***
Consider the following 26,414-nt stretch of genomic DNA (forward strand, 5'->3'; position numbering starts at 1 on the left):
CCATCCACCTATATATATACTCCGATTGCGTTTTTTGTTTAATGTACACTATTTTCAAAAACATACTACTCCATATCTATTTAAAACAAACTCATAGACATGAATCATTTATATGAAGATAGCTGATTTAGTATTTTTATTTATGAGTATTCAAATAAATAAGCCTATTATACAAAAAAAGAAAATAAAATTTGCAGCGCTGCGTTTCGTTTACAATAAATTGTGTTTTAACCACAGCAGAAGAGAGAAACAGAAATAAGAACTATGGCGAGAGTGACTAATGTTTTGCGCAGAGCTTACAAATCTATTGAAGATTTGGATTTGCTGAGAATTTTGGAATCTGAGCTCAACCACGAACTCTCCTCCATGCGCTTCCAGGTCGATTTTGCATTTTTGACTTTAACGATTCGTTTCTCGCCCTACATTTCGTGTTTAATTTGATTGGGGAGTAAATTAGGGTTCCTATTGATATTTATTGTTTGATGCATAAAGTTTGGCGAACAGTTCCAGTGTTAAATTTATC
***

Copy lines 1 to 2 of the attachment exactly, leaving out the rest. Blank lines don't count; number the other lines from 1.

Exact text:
Consider the following 26,414-nt stretch of genomic DNA (forward strand, 5'->3'; position numbering starts at 1 on the left):
CCATCCACCTATATATATACTCCGATTGCGTTTTTTGTTTAATGTACACTATTTTCAAAAACATACTACTCCATATCTATTTAAAACAAACTCATAGACATGAATCATTTATATGAAGATAGCTGATTTAGTATTTTTATTTATGAGTATTCAAATAAATAAGCCTATTATACAAAAAAAGAAAATAAAATTTGCAGCGCTGCGTTTCGTTTACAATAAATTGTGTTTTAACCACAGCAGAAGAGAGAAACAGAAATAAGAACTATGGCGAGAGTGACTAATGTTTTGCGCAGAGCTTACAAATCTATTGAAGATTTGGATTTGCTGAGAATTTTGGAATCTGAGCTCAACCACGAACTCTCCTCCATGCGCTTCCAGGTCGATTTTGCATTTTTGACTTTAACGATTCGTTTCTCGCCCTACATTTCGTGTTTAATTTGATTGGGGAGTAAATTAGGGTTCCTATTGATATTTATTGTTTGATGCATAAAGTTTGGCGAACAGTTCCAGTGTTAAATTTATC